Ultimately, we reduced the menubar from 9 items to 5 and submenus from 41 to 10. I also recommended limited or no use of embedded links within text, using buttons and left nav bars as the primary navigation. I influenced others to reduce text and be more concise in descriptions and reduce overall links. My contribution to the overall project was in the design of the Is Bookshare for Me? section, the overall menu organization, and the style of the Help Center home page (shown below).
Old Help Overview
The CMS consulting firm determined the CMS style and organization. An accessibility expert weighed in on color, text sizes, and UI components best used for screen reader accessibility. Marketing designed the home page (within the CMS structure) and the My Bookshare section was ported to the new look and feel with no UX improvements. These improvements will be added over time as design and engineering resources allow.
This is a good solution because
It has drastically improved potential user’s ability to learn if Bookshare is a resource for them. It is driving increased Bookshare membership and reducing support calls. It has laid the foundation for easier site updates by non-engineers (with the CMS platform). In the most recent user study (conducted 2 months after the new site launch in October 2014) every user in the study (about 12) stated the new site was much easier to use than the old site. People LOVE it!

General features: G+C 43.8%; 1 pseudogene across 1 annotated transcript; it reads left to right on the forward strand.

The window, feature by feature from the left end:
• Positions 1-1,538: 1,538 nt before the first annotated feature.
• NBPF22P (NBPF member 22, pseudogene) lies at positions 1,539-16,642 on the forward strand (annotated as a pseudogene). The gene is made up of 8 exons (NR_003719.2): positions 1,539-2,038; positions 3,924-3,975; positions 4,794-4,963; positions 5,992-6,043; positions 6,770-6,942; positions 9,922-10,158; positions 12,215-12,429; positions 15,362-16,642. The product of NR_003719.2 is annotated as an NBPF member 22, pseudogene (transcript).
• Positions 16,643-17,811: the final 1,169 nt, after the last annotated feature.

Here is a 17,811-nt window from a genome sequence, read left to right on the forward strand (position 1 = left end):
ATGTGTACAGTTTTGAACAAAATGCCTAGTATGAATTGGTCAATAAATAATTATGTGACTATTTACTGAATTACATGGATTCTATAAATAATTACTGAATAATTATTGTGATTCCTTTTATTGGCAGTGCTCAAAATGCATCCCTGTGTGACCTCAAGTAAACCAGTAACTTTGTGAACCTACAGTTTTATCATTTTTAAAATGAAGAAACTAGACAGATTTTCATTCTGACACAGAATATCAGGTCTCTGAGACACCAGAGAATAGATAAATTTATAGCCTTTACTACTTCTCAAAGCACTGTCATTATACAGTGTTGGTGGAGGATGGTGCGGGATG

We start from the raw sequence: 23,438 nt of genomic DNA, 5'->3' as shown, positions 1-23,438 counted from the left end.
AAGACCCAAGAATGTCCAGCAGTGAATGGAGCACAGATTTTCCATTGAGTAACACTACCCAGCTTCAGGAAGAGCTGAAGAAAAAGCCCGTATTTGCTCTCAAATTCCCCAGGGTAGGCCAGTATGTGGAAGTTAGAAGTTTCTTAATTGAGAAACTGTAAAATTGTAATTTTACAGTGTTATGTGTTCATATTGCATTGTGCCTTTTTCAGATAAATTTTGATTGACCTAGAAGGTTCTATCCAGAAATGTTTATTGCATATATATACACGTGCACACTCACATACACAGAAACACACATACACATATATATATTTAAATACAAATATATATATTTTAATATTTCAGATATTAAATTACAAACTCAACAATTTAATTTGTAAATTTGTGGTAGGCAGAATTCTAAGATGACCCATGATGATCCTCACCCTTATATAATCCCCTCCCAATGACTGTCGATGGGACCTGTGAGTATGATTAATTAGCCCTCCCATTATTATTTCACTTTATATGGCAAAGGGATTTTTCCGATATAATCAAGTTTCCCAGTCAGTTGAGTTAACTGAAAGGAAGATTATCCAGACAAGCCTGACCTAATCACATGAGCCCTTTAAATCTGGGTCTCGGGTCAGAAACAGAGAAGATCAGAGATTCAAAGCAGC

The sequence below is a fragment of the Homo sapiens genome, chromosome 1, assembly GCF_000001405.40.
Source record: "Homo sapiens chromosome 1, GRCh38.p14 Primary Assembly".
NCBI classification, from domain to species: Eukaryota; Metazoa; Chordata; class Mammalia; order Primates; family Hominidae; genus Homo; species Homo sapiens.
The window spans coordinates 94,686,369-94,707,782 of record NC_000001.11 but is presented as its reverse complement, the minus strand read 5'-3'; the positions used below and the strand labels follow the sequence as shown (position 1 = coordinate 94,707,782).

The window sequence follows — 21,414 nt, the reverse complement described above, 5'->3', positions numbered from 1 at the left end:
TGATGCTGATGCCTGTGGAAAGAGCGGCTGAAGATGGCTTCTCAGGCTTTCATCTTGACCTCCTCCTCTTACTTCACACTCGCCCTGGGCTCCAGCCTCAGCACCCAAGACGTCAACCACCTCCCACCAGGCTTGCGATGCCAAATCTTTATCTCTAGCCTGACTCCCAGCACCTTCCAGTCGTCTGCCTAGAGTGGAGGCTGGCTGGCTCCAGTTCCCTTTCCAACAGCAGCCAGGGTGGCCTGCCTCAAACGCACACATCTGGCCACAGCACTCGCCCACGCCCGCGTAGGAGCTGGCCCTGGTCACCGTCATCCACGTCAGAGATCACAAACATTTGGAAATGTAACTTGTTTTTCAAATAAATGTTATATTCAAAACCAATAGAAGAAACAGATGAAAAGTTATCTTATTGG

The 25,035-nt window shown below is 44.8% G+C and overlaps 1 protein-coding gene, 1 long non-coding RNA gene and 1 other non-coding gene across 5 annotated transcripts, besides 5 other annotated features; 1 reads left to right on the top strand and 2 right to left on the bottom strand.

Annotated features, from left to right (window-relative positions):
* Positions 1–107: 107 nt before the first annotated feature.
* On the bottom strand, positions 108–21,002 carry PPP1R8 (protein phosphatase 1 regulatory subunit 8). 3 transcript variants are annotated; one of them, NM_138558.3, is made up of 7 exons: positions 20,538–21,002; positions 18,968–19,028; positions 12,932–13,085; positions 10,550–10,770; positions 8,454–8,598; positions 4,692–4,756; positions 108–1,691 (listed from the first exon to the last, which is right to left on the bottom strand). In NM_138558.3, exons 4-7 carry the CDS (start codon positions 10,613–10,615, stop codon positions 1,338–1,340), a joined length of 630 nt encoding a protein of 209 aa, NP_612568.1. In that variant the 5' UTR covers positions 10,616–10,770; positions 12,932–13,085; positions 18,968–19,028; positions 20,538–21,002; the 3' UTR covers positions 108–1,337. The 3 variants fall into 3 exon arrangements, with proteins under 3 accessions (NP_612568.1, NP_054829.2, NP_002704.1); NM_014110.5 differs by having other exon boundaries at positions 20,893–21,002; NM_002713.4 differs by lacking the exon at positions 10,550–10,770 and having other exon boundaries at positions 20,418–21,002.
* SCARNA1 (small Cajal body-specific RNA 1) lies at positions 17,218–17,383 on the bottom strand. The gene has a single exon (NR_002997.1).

In the best designs, usability and accessibility work together but can sometimes be at odds with each other.
The Bookshare website user population is very diverse – teachers and parents often with normal abilities, students often with learning disabilities (normal vision but difficulty reading), adult and international readers often with impaired vision or blind.
It was important to first try to find solutions that work for all populations. Reduced verbage is a great example of a solution that works for all users – even normally abled people will comprehend short, concise text better and more quickly.
But if a solution conflicted with the various users, it was important to put more weight on solutions that worked for the majority of users. For example, the menubar on the home page originally had much larger text based on the requirements of low-vision users. However, it looked disproportionately large and attention-getting for the normal vision folks (including the learning disabled), drawing their eye to this region when the menu should be a secondary layout item. (It is there for reference but shouldn’t be a focal point.) This also caused problems for the responsive design, turning the menubar into a hamburger menu (reduced to an icon with no text – harder to visually distinguish and more steps for the screen reader to read) way too early when shrinking the browser width.